UNION OF INDIA Vs. STATE
LAWS(CAL)-1961-6-22
HIGH COURT OF CALCUTTA
Decided on June 07,1961

UNION OF INDIA Appellant
VERSUS
STATE Respondents

JUDGEMENT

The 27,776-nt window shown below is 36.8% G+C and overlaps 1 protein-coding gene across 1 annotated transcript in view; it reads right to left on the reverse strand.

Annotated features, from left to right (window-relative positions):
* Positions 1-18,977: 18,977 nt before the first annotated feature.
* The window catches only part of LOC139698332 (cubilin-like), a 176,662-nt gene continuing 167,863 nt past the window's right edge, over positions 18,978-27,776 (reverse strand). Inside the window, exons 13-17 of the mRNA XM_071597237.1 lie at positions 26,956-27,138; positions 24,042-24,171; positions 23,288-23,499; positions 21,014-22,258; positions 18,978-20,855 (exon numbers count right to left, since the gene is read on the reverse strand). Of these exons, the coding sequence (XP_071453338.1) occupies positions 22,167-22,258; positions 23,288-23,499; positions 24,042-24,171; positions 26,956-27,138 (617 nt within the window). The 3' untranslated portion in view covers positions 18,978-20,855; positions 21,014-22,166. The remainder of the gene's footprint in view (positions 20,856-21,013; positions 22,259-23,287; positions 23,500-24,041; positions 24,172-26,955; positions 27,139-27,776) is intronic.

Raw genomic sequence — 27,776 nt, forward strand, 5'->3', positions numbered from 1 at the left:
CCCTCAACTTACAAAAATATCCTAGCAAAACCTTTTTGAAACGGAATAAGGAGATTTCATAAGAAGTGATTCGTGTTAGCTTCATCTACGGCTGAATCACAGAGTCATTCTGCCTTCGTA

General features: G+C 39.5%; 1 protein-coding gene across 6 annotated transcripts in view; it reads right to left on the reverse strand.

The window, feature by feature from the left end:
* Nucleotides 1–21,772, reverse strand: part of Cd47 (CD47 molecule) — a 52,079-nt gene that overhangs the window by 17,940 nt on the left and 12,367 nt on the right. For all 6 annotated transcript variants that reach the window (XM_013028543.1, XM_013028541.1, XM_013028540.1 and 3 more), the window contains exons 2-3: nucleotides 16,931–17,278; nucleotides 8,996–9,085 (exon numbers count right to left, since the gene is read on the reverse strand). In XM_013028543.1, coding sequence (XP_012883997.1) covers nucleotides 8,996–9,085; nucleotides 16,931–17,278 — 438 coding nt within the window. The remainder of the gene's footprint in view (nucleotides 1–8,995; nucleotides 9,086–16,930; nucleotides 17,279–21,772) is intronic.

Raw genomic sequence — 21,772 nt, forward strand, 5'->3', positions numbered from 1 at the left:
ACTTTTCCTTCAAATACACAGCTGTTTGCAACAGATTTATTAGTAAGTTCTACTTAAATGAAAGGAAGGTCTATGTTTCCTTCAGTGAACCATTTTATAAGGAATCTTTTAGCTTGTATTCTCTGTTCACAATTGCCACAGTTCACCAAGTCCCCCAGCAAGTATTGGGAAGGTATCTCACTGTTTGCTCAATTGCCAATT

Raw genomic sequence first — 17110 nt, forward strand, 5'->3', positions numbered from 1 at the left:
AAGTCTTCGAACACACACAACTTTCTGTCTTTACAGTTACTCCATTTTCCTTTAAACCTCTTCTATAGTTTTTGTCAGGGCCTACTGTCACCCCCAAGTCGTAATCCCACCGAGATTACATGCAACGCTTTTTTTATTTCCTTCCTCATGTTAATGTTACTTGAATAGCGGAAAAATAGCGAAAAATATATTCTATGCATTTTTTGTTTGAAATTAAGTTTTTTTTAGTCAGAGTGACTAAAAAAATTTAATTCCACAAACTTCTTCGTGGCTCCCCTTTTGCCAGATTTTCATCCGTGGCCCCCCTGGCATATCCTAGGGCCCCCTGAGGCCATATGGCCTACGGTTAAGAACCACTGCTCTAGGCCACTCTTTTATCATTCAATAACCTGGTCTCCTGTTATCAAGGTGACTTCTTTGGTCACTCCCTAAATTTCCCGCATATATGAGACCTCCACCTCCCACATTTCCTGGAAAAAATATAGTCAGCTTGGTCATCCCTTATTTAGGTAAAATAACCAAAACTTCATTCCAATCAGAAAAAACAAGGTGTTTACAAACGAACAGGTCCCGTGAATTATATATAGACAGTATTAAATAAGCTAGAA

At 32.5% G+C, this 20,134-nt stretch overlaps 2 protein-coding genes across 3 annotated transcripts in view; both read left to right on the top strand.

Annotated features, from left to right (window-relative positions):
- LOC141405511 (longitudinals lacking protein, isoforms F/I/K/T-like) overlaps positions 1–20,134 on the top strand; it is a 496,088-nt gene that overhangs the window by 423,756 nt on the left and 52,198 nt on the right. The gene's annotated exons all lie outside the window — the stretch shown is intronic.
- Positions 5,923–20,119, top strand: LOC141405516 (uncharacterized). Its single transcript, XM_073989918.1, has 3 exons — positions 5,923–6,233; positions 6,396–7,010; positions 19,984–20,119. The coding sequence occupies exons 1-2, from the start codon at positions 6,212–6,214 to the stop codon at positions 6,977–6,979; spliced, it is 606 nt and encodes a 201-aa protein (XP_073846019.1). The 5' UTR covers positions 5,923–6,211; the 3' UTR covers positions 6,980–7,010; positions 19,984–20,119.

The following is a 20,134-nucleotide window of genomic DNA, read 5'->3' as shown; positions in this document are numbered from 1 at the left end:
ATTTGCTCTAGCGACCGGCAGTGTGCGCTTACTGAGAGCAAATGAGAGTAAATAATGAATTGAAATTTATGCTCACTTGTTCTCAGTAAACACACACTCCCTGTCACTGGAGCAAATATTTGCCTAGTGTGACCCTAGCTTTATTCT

S.K.SEN, J. - (1.) THIS revisional application is directed against an order of the Chief Presidency Magistrate, Calcutta, revising an order passed by his predecessor in office allowing an application under O. XIII, r. 10, of the CPC for sending certain documents to the ITO (Central) Circle No. VII, and directing the ITO in question to indicate specifically what documents he wants for the purpose of income-tax assessment, so that the question of relevency thereof for the purpose of an assessment may be examined in the presence of all the interested parties.